A Good Cobber

Prawn fisherman Heath Joske is charging the heaviest waves he can find

Heath Joske was 16 hours from his birthplace of Nambucca Heads, Australia, driving across the Simpson Desert at dusk with 17 surfboards strapped to the roof of his beaten ’90s Honda, when he hit a kangaroo and totalled his car. He laughs as he retells the story: “The whole front of the car was rooted. I ended up hitching a ride with a couple of good cobbers that had an empty trailer. I was sitting up front, but I hadn’t had a shower in a day and a half; I can’t even imagine my stench. We spent the next 11 hours together backtracking to the town of Wagga Wagga.”

Joske was headed home after competing in the Burton Pro, a World Qualifying Series (WQS) event held this past February in Newcastle. Though he earned a 9.80 in Round Three—the highest single wave score in the event—he was knocked out in the following round. When the contest was finished, every pro with a taste for fame and fortune headed to the Gold Coast for the first cyclone swell of the season. With luxury apartments on the beach, five-star dining on the strip, and blue, crystalline tubes stuffed with what seemed like every pro surfer on the planet, the Gold Coast was a far cry from the kangaroo-riddled desert road Joske was traveling.

He’d moved to South Australia two years ago to be with his girlfriend, Eliza. At the time of his move, Joske was training near the Gold Coast, following the WQS with little to no luck. He was going broke. He had lost his sponsors and was forced to shift gears. Like his older brother, Sage, who shut the doors on his surfboard business in 2011 and went to work in the coal mines, Joske was also driven to a less idealistic job just to keep the wheels spinning. He began working on a prawn trawler, traveling out to the west coast fisheries and pulling nets from sundown to sunup.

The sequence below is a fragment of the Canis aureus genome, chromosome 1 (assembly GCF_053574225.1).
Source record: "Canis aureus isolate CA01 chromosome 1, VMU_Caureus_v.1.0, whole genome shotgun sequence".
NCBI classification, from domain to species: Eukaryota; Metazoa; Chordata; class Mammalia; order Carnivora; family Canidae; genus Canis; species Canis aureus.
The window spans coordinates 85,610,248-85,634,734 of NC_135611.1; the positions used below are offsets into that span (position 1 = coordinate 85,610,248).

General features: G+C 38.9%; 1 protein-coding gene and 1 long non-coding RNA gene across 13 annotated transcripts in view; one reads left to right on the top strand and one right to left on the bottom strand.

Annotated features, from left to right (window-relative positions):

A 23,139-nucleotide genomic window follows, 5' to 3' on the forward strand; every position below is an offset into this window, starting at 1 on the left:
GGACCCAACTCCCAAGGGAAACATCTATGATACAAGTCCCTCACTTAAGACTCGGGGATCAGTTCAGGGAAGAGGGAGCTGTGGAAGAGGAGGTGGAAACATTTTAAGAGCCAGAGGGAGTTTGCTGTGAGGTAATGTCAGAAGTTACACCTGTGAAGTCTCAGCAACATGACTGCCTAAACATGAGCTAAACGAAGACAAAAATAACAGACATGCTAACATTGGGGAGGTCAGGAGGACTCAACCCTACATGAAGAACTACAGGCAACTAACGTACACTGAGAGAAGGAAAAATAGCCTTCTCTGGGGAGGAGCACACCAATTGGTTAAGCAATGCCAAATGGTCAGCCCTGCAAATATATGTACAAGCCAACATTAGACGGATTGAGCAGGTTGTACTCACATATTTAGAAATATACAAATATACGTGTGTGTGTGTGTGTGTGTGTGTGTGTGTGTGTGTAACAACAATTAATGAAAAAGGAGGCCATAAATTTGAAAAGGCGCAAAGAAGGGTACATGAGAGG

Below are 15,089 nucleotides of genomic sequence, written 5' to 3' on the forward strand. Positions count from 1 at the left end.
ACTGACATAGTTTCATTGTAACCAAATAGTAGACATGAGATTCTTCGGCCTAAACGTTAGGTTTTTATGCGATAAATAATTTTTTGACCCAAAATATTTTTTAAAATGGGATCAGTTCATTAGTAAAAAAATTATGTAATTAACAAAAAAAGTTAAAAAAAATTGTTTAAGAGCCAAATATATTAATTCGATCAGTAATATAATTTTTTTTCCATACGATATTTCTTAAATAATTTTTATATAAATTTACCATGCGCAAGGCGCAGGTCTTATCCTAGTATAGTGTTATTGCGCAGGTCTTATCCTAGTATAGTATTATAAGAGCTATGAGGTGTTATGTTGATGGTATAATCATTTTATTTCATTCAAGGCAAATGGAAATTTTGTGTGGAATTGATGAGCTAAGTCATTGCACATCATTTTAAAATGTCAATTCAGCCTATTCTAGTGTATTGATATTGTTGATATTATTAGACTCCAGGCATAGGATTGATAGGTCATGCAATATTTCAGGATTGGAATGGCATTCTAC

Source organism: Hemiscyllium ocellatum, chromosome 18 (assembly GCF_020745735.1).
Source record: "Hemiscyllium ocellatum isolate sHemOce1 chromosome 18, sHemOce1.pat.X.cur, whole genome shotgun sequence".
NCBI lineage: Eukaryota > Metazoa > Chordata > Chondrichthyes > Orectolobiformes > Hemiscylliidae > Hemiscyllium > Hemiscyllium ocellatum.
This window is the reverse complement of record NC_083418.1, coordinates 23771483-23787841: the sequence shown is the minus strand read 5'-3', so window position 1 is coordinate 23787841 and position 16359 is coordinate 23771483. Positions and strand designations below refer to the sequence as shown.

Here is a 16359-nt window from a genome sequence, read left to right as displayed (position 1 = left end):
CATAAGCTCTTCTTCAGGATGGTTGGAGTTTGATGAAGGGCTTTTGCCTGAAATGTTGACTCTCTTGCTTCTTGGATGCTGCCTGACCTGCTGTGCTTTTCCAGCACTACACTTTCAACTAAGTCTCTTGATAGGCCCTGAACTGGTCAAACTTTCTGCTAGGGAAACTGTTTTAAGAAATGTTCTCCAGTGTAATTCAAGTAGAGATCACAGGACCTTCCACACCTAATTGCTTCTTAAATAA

When you spend your days hunting down giant Southern Ocean surf and your nights hauling fishing nets on prawn trawlers, , the beard just comes naturally. Photo by Kidman
When you spend your days hunting down giant Southern Ocean surf and your nights hauling fishing nets on prawn trawlers, the beard just comes naturally. Photo by Kidman

“It’s pretty hard work,” Joske says. “You’re out to sea, pulling up all sorts of specimens from the ocean through the night. But you’re working with some true-blue blokes, you have a good laugh, and make an honest paycheck. At first I was a bit concerned; I’d never done anything like it before. I got seasick quite a bit those first six months, but I got used to it. I love being out at sea; it’s just absolutely beautiful out there and I never get sick of watching the sun rise and set over the ocean.”

It’s no secret that Carcharodon carcharias also frequents the waters of the Great Australian Bight, where Joske often works and surfs. For Joske, working on a prawn trawler is a regular reminder of this. “You don’t wanna know what’s out there” is a favorite saying of fishermen at the drinking holes from Port Lincoln to Albany when they converse with surfers over a beer. I asked Joske how he deals with knowing this.